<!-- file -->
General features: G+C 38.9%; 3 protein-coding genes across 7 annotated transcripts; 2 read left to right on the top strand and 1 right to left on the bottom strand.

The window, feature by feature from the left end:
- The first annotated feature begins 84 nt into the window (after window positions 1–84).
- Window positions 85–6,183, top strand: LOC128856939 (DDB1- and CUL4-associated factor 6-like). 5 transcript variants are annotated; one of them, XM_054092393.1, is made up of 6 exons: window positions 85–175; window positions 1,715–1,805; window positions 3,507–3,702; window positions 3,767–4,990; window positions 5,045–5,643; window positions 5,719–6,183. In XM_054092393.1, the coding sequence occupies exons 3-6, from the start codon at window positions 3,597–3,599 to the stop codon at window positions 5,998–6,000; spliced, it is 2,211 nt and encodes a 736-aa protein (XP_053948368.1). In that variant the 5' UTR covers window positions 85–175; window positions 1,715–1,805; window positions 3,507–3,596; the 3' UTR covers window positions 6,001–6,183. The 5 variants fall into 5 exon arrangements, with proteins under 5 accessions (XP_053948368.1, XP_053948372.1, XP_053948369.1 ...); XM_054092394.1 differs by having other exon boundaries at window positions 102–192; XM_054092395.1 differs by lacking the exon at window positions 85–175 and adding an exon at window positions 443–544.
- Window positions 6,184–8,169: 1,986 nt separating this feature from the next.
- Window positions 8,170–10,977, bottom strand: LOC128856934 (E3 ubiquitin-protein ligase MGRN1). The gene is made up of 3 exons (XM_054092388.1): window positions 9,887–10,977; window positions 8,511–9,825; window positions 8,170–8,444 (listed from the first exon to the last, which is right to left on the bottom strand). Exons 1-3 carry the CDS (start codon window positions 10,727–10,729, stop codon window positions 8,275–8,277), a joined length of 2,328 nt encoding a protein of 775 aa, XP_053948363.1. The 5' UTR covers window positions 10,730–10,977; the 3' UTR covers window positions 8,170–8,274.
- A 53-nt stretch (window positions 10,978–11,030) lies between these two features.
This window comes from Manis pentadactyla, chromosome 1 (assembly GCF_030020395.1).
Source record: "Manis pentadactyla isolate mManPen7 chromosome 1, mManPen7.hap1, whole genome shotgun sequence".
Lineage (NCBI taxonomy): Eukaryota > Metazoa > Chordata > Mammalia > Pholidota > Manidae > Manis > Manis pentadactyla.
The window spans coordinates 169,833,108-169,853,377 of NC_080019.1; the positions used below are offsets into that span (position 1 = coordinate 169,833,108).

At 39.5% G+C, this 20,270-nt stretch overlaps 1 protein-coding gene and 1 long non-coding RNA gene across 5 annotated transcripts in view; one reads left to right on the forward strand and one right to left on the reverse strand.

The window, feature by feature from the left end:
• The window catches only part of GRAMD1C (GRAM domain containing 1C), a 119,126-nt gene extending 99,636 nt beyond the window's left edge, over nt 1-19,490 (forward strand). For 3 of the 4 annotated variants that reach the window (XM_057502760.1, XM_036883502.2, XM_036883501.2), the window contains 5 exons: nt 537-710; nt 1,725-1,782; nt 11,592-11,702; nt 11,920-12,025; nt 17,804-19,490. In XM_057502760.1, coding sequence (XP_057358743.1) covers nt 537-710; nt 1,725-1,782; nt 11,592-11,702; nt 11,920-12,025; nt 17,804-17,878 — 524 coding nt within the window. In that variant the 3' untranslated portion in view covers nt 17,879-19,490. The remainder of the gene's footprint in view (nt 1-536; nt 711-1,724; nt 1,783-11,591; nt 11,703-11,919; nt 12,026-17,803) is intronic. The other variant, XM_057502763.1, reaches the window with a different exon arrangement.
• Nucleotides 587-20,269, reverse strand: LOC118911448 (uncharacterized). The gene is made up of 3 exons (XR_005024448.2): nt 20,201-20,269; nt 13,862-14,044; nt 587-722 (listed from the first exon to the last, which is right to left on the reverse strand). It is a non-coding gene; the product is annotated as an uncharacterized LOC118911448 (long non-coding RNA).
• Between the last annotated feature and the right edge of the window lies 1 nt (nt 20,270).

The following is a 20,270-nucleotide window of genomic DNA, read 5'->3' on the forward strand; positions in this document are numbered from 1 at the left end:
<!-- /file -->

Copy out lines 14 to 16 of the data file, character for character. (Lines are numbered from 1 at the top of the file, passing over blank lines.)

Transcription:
• The window catches only part of GRAMD1C (GRAM domain containing 1C), a 119,126-nt gene extending 99,636 nt beyond the window's left edge, over nt 1-19,490 (forward strand). For 3 of the 4 annotated variants that reach the window (XM_057502760.1, XM_036883502.2, XM_036883501.2), the window contains 5 exons: nt 537-710; nt 1,725-1,782; nt 11,592-11,702; nt 11,920-12,025; nt 17,804-19,490. In XM_057502760.1, coding sequence (XP_057358743.1) covers nt 537-710; nt 1,725-1,782; nt 11,592-11,702; nt 11,920-12,025; nt 17,804-17,878 — 524 coding nt within the window. In that variant the 3' untranslated portion in view covers nt 17,879-19,490. The remainder of the gene's footprint in view (nt 1-536; nt 711-1,724; nt 1,783-11,591; nt 11,703-11,919; nt 12,026-17,803) is intronic. The other variant, XM_057502763.1, reaches the window with a different exon arrangement.
• Nucleotides 587-20,269, reverse strand: LOC118911448 (uncharacterized). The gene is made up of 3 exons (XR_005024448.2): nt 20,201-20,269; nt 13,862-14,044; nt 587-722 (listed from the first exon to the last, which is right to left on the reverse strand). It is a non-coding gene; the product is annotated as an uncharacterized LOC118911448 (long non-coding RNA).
• Between the last annotated feature and the right edge of the window lies 1 nt (nt 20,270).